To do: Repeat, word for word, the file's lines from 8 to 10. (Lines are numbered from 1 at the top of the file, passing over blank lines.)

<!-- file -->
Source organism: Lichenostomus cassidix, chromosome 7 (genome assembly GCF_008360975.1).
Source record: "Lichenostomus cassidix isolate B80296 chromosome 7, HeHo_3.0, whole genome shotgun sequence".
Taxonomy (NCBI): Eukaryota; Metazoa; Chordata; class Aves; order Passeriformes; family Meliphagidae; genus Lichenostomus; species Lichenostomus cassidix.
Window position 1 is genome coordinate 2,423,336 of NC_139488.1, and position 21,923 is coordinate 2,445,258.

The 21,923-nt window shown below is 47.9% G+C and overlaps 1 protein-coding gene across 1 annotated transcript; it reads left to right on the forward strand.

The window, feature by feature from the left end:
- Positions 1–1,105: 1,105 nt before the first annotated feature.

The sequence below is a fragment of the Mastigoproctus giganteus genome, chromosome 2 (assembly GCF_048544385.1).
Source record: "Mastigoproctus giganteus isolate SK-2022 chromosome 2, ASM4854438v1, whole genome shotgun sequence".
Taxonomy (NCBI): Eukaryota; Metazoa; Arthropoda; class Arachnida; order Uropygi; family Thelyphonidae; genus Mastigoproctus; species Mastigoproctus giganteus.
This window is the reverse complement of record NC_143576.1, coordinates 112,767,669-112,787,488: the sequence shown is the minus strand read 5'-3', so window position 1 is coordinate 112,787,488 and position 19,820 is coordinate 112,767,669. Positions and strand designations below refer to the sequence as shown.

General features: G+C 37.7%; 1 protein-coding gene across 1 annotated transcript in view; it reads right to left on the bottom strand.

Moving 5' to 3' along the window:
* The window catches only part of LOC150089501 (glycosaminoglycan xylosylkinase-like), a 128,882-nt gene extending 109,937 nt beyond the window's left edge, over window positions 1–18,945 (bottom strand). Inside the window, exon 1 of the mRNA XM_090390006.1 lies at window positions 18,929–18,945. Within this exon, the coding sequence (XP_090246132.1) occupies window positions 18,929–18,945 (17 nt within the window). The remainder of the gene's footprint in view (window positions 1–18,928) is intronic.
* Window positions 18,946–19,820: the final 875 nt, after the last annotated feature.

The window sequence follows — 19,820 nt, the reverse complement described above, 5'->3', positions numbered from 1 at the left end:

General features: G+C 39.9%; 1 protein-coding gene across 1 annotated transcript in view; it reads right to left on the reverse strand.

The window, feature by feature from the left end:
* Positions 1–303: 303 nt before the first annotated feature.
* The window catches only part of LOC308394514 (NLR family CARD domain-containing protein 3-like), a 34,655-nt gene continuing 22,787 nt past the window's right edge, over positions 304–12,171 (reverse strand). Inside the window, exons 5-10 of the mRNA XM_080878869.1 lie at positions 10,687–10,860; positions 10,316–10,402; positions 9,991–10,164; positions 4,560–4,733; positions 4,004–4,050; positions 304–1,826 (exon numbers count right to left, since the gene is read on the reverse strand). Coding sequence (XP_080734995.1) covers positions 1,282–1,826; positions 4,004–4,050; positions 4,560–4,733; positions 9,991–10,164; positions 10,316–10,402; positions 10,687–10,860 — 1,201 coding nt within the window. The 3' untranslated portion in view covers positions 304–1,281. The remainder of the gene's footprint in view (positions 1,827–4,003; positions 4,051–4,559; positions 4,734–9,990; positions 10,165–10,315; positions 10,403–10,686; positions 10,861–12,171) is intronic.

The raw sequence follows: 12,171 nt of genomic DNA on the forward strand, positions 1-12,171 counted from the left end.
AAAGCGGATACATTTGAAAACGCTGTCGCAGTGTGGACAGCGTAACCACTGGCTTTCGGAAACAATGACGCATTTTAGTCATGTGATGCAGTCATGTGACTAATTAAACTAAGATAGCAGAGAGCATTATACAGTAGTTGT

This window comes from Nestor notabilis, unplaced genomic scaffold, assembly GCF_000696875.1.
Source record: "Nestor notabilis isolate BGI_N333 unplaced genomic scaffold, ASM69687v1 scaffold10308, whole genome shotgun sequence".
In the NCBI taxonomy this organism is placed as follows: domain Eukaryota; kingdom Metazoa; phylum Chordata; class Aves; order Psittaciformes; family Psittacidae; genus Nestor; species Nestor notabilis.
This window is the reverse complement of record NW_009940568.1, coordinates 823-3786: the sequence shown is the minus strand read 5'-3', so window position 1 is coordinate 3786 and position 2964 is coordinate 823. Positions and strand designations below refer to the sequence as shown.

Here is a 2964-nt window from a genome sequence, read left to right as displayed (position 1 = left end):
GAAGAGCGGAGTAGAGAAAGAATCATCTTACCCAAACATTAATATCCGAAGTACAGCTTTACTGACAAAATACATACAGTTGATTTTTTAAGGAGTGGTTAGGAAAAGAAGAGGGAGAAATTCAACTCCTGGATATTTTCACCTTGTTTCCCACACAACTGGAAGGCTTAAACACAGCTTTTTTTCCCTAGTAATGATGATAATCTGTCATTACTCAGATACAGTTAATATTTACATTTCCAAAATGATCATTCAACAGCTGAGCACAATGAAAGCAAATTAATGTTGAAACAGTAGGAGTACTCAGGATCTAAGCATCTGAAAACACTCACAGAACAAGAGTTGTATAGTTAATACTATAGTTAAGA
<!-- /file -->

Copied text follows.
The sequence below is a fragment of the Mastigoproctus giganteus genome, chromosome 2 (assembly GCF_048544385.1).
Source record: "Mastigoproctus giganteus isolate SK-2022 chromosome 2, ASM4854438v1, whole genome shotgun sequence".
Taxonomy (NCBI): Eukaryota; Metazoa; Arthropoda; class Arachnida; order Uropygi; family Thelyphonidae; genus Mastigoproctus; species Mastigoproctus giganteus.